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Title: Distributed Processing and Temporal Codes in Neuronal Networks
Speaker: Wolf Singer (Director, Max Planck Institute for Brain Research Frankfurt/Main Frankfurt Institute for Advanced Studies)
Date: 18 November 2010
Time: LH-1, Mathematics Department
Venue: 11 am

Higher cognitive functions require the coordination of large assemblies of spatially distributed neurons in ever changing constellations. It is proposed that this coordination is achieved through temporal coordination of oscillatory activity in specific frequency bands. Since there is no supra-ordinate command centre in the brain, the respective patterns of synchronous activity self-organize, which has important implications on concepts of intentionality and top down causation. Evidence will be provided that synchronisation supports response selection by attention, feature binding, subsystem integration, short-term memory, flexible routing of signals across cortical networks and access to the work-space of consciousness. The precision of synchronisation is in the millisecond range, suggesting the possibility that information is encoded not only in the co-variation of discharge rates but also in the precise timing of individual action potentials. This could account for the high speed with which cortical circuits can encode and process information. Recent studies in schizophrenic patients indicate that this disorder is associated with abnormal synchronisation of oscillatory activity in the high frequency range (beta and gamma). This suggests that some of the cognitive deficits characteristic for this disease result from deficient binding and subsystem integration.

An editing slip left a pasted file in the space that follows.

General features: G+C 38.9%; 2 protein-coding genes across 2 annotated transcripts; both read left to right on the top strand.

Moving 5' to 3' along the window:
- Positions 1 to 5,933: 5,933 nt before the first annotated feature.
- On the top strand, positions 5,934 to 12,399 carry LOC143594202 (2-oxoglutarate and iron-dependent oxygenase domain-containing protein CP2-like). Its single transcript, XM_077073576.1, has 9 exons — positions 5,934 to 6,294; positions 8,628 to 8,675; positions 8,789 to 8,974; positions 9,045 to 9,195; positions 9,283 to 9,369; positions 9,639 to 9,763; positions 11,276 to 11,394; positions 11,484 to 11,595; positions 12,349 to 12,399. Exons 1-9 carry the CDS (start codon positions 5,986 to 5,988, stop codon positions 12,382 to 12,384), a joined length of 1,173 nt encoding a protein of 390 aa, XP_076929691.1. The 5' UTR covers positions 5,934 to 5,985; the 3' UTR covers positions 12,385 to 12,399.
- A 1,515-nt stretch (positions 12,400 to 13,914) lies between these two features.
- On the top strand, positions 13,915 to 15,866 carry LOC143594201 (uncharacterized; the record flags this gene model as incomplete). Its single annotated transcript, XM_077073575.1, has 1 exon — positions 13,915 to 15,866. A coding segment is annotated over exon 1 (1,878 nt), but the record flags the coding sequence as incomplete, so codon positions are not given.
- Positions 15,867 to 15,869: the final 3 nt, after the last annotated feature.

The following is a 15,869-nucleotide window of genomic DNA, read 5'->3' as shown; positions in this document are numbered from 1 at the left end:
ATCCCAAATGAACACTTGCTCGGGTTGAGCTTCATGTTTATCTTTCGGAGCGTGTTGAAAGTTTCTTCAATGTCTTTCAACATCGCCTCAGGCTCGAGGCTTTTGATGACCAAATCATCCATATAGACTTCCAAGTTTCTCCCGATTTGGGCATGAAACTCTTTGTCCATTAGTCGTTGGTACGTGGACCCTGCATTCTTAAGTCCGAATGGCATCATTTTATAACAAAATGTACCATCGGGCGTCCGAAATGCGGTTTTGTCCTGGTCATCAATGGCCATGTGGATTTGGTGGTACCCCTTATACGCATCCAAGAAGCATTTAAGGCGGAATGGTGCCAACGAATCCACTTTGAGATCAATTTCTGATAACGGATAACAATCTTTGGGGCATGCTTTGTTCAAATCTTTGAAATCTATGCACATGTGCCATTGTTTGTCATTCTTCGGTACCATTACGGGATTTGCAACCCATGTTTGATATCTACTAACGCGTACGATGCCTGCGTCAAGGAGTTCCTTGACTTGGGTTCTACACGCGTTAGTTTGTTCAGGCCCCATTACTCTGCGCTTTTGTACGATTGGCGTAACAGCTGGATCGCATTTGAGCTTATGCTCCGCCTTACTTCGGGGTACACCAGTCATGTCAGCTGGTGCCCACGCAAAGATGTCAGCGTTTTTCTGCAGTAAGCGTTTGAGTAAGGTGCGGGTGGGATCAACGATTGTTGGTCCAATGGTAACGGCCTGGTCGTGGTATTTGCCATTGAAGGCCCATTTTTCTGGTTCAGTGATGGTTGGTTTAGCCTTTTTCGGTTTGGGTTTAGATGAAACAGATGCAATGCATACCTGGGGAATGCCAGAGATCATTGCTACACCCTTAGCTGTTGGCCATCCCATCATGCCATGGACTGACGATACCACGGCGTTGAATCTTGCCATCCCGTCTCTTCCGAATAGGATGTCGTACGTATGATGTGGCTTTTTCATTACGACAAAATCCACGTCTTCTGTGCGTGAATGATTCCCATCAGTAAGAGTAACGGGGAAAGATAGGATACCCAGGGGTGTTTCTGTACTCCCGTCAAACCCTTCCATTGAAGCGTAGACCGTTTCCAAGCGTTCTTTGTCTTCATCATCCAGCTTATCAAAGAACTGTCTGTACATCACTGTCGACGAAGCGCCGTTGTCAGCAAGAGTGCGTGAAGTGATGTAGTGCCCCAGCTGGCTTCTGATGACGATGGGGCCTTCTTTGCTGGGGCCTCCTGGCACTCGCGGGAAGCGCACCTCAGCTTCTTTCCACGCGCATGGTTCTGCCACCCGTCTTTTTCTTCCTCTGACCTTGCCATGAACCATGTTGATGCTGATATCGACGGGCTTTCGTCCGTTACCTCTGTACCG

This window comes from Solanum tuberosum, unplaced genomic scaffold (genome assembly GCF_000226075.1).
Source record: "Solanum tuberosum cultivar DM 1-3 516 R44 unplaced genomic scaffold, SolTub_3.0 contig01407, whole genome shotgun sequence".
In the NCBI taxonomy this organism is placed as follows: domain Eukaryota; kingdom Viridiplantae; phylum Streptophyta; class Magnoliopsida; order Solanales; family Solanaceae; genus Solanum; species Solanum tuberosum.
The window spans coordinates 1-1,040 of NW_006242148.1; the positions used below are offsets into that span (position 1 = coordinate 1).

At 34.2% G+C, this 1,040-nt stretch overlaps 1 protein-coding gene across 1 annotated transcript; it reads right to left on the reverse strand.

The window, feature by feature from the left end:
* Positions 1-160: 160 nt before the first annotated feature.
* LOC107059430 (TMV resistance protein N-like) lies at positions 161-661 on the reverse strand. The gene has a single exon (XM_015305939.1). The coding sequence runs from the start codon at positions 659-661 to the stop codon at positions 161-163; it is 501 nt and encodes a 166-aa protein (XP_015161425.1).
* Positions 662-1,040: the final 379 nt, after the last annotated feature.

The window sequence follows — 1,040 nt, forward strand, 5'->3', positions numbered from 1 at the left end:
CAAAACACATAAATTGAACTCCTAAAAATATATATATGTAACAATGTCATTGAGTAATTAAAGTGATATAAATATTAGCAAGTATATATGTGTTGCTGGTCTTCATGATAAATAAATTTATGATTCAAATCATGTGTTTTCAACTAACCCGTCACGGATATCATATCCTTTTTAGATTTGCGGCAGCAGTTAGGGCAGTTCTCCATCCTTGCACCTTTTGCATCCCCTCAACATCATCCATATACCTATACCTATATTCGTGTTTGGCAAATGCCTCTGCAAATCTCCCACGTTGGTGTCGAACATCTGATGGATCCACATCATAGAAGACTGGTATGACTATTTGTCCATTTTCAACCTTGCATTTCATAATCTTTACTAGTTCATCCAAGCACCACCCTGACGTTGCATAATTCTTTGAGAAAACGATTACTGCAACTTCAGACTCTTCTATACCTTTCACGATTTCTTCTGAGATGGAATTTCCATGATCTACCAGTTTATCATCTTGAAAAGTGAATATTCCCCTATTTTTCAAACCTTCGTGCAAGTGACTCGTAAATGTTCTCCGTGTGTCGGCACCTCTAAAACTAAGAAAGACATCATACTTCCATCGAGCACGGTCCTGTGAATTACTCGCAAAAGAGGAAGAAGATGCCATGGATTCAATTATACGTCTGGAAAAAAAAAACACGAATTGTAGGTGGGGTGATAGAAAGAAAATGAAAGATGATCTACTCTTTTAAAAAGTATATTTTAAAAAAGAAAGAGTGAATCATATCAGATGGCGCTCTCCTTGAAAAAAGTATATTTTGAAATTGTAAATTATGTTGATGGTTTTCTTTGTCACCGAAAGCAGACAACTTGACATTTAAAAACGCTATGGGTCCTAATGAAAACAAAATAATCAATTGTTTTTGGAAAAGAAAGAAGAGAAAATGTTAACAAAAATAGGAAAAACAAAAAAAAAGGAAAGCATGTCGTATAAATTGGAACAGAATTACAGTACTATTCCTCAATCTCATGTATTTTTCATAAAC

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Last updated: 27 Feb 2024